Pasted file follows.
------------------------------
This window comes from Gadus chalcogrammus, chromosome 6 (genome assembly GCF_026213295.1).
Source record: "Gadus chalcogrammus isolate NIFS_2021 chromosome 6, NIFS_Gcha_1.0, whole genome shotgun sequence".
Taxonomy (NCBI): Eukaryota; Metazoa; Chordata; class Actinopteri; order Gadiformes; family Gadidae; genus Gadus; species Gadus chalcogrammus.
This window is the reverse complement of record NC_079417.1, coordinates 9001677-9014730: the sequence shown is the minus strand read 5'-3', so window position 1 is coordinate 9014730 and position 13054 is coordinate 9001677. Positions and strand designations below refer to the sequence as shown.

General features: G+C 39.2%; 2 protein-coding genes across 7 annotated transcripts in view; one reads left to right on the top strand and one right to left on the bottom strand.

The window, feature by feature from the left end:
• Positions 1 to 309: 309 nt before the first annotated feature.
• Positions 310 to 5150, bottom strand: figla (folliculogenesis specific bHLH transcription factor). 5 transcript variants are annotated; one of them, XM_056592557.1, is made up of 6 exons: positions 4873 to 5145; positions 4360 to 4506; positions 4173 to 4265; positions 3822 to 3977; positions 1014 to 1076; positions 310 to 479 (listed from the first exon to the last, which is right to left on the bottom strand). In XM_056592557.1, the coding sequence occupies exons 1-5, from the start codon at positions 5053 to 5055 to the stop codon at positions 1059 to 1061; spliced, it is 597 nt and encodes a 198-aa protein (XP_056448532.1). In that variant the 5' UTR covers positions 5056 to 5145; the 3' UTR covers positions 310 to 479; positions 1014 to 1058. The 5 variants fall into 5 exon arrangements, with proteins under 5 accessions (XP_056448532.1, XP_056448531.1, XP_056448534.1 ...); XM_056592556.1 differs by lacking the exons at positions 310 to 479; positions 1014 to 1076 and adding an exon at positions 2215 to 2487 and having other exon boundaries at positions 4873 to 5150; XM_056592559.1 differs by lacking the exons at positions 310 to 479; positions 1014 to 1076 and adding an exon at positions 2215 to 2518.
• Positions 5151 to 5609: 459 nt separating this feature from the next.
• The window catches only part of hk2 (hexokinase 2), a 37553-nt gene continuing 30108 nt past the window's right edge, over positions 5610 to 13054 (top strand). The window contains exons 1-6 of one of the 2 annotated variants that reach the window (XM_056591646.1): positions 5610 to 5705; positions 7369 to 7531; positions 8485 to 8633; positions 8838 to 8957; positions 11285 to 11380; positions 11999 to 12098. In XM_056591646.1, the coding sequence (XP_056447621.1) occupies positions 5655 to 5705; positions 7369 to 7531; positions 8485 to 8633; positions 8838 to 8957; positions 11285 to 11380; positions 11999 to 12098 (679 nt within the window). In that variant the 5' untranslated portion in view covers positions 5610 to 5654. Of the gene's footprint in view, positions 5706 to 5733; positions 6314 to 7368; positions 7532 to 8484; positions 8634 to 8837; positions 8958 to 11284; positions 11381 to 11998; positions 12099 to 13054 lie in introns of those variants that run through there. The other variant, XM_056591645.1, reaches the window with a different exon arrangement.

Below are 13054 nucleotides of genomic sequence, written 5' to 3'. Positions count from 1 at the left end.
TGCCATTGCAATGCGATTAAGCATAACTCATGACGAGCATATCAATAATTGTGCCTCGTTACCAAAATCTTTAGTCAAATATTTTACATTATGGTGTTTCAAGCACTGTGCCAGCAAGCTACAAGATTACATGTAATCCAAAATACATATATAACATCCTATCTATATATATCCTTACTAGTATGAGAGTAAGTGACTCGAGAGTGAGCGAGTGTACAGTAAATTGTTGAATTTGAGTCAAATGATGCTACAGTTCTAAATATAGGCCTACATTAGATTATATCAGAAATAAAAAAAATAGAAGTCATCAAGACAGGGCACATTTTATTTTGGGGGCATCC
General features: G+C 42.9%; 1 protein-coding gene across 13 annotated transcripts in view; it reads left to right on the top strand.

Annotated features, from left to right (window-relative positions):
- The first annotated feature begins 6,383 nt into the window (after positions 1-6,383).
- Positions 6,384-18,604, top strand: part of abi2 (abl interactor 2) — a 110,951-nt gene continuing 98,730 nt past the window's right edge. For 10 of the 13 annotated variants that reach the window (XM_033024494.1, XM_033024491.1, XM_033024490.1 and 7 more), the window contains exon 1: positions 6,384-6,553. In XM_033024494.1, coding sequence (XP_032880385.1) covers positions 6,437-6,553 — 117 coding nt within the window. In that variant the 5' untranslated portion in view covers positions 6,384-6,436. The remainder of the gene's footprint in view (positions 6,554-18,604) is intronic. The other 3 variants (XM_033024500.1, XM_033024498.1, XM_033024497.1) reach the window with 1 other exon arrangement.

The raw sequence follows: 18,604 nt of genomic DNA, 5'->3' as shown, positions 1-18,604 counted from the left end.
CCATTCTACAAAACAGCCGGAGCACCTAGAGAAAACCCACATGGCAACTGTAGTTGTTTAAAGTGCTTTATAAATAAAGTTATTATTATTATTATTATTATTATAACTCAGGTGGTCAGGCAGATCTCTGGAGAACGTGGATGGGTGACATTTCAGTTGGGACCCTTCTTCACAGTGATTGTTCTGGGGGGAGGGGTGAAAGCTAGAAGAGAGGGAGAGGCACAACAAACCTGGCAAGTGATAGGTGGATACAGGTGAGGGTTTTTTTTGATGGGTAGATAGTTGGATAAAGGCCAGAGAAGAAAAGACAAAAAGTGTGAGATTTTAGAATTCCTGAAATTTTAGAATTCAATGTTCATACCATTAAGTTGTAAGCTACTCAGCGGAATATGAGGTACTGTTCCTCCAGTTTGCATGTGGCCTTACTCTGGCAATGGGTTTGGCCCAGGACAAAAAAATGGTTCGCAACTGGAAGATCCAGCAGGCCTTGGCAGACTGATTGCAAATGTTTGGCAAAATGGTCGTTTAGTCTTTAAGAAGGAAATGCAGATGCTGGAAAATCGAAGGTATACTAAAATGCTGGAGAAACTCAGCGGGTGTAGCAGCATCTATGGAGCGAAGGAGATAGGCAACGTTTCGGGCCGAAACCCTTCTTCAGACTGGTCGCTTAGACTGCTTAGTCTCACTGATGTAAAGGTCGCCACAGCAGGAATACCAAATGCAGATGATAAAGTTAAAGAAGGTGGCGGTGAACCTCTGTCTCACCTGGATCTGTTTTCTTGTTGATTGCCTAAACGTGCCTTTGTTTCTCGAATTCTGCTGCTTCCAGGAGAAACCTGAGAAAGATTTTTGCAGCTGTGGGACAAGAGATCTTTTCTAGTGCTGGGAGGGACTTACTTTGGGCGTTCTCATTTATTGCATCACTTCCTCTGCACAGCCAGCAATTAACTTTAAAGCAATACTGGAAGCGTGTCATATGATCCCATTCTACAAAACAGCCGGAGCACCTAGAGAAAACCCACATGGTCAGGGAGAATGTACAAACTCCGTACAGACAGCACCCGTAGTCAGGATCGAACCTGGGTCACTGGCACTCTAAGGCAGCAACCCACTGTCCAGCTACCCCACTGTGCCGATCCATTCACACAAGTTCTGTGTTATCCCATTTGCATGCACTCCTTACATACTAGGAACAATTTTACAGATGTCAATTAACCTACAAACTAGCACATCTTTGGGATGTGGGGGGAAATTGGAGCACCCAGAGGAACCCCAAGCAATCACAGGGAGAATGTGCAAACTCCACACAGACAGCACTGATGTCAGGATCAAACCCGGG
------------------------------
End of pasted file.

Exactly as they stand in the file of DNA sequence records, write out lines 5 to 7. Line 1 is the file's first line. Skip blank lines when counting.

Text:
General features: G+C 39.2%; 2 protein-coding genes across 7 annotated transcripts in view; one reads left to right on the top strand and one right to left on the bottom strand.

The window, feature by feature from the left end:
• Positions 1 to 309: 309 nt before the first annotated feature.